WASHINGTON (TND) — A Yale University professor is facing a fierce wave of backlash for reportedly suggesting that elderly people in Japan should just kill themselves to help their country.
Yusuke Narita is a 37-year-old assistant professor of economics at the Ivy League school. He recently paraded his controversial solution through multiple publications and interviews, according to the New York Times.
The paper reports that, during a news program in 2021, Narita said that he "feel[s] like the only solution is pretty clear" when it comes to Japan's issue of having an increasingly-aging population.
In the end, isn’t it mass suicide and mass ‘seppuku’ of the elderly?" Narita said, according to the Times.
"Seppuku" is a form of ritual suicide that originated out of Japan's ancient warrior class of samurai, according to History.com. It involves slicing open one's stomach and then turning the blade upward to ensure death.
Seppuku is typically done to achieve an "honorable death" and sometimes done to evade capture and torture. It was also sometimes used as a form of protest. Samurai who were sentenced to capital punishment often turned to seppuku as a means to showcase extreme bravery and again, honor.
Narita, by suggesting that Japan's elderly commit seppuku to cure the country of its issues with its older population, is apparently saying that they should all kill themselves in a mass suicide to somehow better their society.
However, when talking with the New York Times, Narita claimed his words were "taken out of context." Instead of being dead, Narita clarifies he wants Japan's elderly to simply be removed from positions of power.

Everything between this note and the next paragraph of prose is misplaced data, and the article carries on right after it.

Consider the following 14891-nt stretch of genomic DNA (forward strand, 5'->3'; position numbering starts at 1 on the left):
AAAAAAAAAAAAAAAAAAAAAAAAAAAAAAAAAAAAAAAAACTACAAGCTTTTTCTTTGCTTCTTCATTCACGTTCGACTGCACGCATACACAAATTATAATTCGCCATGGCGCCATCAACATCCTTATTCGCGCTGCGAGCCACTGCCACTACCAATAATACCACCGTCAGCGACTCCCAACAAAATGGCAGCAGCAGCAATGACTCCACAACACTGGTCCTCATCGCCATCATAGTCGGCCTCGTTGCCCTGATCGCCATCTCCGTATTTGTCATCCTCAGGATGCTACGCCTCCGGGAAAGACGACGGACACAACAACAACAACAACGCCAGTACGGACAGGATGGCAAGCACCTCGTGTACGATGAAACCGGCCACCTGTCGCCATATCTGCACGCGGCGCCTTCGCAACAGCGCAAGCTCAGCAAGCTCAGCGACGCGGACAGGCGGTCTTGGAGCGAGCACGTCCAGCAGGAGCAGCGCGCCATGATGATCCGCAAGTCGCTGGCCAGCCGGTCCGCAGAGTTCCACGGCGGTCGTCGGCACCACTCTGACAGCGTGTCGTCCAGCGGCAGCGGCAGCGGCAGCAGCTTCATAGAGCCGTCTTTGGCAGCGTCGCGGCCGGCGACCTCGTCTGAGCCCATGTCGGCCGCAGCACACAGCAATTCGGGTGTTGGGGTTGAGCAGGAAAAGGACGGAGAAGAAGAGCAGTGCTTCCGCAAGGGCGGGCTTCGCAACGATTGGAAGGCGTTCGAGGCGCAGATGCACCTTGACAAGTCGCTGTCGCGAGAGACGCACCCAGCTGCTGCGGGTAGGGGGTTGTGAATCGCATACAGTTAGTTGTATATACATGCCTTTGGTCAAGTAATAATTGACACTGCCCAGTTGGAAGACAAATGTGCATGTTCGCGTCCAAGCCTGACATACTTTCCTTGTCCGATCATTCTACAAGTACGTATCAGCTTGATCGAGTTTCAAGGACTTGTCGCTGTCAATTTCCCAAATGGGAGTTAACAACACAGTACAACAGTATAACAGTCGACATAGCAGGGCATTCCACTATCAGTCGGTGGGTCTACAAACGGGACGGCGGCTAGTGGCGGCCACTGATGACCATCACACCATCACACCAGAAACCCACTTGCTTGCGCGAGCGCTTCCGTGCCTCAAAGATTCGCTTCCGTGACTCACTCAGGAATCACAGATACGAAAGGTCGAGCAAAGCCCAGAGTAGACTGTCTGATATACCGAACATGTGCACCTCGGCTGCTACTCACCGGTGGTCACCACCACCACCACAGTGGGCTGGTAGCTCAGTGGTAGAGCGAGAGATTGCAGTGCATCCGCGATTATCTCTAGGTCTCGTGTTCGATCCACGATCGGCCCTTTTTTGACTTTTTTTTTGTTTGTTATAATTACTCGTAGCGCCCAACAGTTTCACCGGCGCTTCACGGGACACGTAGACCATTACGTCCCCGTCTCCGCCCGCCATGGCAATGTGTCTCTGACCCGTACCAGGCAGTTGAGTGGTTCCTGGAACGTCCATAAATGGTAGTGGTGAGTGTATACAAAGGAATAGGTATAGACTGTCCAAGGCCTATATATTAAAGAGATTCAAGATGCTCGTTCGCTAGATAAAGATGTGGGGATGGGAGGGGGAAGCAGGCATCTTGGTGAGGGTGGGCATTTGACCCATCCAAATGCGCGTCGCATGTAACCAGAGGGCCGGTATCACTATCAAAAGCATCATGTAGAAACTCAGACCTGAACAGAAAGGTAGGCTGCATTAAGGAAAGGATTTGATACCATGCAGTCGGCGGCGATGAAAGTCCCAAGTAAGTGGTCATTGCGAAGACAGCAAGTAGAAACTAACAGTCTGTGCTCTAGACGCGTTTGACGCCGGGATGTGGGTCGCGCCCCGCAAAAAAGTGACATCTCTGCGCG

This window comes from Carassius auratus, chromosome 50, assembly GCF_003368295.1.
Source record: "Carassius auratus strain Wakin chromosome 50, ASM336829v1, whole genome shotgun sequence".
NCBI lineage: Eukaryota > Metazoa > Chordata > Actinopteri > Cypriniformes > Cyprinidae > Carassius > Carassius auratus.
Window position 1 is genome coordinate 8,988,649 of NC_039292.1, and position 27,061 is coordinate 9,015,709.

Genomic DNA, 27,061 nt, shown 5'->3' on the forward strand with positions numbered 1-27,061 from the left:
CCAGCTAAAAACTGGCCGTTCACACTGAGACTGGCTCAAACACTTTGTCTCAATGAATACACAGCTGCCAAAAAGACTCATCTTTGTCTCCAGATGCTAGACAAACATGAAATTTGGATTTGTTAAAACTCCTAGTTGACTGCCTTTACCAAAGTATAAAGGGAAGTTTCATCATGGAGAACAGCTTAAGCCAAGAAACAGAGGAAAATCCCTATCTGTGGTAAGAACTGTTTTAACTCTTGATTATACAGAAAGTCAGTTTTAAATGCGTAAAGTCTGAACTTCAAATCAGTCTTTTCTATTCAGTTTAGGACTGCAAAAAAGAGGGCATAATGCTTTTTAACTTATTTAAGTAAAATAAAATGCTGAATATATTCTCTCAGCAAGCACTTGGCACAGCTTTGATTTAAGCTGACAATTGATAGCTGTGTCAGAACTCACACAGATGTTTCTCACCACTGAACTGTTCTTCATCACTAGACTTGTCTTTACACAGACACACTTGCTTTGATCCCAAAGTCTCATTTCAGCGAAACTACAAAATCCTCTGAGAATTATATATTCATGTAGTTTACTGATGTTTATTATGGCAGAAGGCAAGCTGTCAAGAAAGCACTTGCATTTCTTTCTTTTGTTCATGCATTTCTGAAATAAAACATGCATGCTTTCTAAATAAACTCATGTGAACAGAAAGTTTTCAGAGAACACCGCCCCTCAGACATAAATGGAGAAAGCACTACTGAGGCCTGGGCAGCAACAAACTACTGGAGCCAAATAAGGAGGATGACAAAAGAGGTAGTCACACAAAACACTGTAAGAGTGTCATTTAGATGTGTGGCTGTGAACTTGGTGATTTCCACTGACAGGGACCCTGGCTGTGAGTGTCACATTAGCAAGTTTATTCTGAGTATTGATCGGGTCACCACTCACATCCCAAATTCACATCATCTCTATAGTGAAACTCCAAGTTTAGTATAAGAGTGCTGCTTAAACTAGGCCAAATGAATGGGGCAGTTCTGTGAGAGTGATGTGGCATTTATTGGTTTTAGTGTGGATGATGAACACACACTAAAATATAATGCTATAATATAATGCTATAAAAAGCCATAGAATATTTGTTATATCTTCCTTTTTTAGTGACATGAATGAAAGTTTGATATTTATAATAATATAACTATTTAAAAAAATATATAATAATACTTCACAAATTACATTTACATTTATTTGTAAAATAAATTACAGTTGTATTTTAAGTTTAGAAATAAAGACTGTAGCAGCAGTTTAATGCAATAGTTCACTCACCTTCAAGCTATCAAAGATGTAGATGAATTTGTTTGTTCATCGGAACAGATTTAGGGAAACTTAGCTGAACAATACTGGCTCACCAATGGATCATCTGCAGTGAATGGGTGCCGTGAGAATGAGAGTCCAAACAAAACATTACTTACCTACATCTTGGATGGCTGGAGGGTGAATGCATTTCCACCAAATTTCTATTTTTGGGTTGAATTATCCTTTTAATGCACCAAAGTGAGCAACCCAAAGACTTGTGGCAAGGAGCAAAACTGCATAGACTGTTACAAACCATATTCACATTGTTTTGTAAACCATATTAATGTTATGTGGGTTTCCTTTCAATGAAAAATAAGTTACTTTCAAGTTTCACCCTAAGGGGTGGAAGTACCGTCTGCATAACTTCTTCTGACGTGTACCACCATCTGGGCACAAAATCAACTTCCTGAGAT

I should have been more careful about their potential negative connotation," Narita reportedly said of his use of the term "seppuku," adding that it was "an abstract metaphor."
Narita claims to the New York Times that, "after some self-reflection," he stopped using that term sometime last year.
However, Narita has reportedly become somewhat famous in Japan with youth who believe that elderly people in places of political power within the country are harming society. He has attained well over half a million followers on Twitter since voicing his suggestion for elderly seppuku.
Critics of the Yale professor told the New York Times that Narita's remarks are "irresponsible" and many of his supporters "believed old people should just die already."
Journalist Masaki Kubota reportedly said that people in Japan “might think, ‘oh, my grandparents are the ones who are living longer and we should just get rid of them,'" after hearing Narita's "irresponsible" suggestion.
A historian at the University of Connecticut named Alexis Dudden reportedly studies modern Japan, and says that Narita isn't "focusing on helpful strategies such as better access to day care or broader inclusion of women in the work force or broader inclusion of immigrants," or other "things that might actually invigorate Japanese society."
While some surveys in Japan reportedly show a majority supporting legalized euthanasia, The New York Times says that Narita told them he believes "euthanasia (either voluntary or involuntary) is a complex, nuanced issue. I am not advocating its introduction."
Older generations are traditionally revered and honored in Japan, and Narita's views and the views of his supporters, indicate a growing cohort of youth bucking those traditions, the Times says.